It’s also just not quite the same this year because my family and I are in the processing of moving. This means we’re not all under one roof for the holidays this year or even seeing each other every day as we have for the past 22 years. It’s frustrating and makes it feel less Christmassy.

To remedy it:

As hard as it is, if you don’t make an attempt to remedy these feelings, they’ll only fester and get worse.

  • Open the curtains and blinds and let the sun in. Either through the window or standing outside for only a few minutes to let the sun hit your face for vitamin D that you lack in the winter. Or pick up a sun lamp for the same effect.
  • Get out of your house. Go shopping. Sit in a cafe. Run those errands you’ve been putting off. Just get moving, see other human beings and, get fresh air. It’ll help a little bit.
  • Occupy yourself. Find a new hobby to start or pick up that book you’ve been meaning to read all year but you just haven’t had the time for yet. It’ll distract your mind in a healthy way.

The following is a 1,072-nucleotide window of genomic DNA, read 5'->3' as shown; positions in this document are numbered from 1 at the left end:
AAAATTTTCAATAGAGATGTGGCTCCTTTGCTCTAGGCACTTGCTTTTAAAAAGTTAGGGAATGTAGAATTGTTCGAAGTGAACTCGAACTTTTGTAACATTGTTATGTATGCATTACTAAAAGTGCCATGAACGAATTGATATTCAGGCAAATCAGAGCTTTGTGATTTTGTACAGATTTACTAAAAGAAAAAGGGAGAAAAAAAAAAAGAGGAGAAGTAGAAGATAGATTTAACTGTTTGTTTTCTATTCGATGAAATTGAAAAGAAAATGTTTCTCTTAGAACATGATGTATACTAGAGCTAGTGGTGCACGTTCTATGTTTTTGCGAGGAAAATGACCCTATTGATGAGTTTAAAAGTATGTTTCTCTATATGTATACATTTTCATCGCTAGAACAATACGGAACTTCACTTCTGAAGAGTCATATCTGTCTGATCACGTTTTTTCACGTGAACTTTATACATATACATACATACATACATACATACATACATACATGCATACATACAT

• Call or text someone you love. It’ll make your heart and their heart smile.
  • Make new memories. Start new Christmas traditions with yourself. Drown out the bad with new good. It can be scary and overwhelming but it’ll be worth it in the long run.
  • Go easy on the alcohol. As much as a solid distraction alcohol can be, it can also be a bad distraction. Drink responsibly.


Loss of a family member, a friend, or a loved one is always difficult and can be a huge contributor to your holiday depression. Especially when it’s the first holiday without them. You do notice that their presence is missing. I was in third grade when my grandpa passed away and the first Thanksgiving and Christmas without him felt almost empty. There were still plenty of smiles and laughs that year since many of us were still kids, but it was harder. I vividly remember feeling angry when I saw someone else was sitting at the head of the table that year; I felt that it should have stayed empty but it was clear others disagreed with that sentiment.

To remedy it:

  • It’s okay to admit to yourself and those you trust, that you miss that person.
  • You do not have to feel guilty for enjoying the holiday. You can still miss someone and enjoy yourself. In fact, I’m sure whoever you’re missing would want you to enjoy yourself.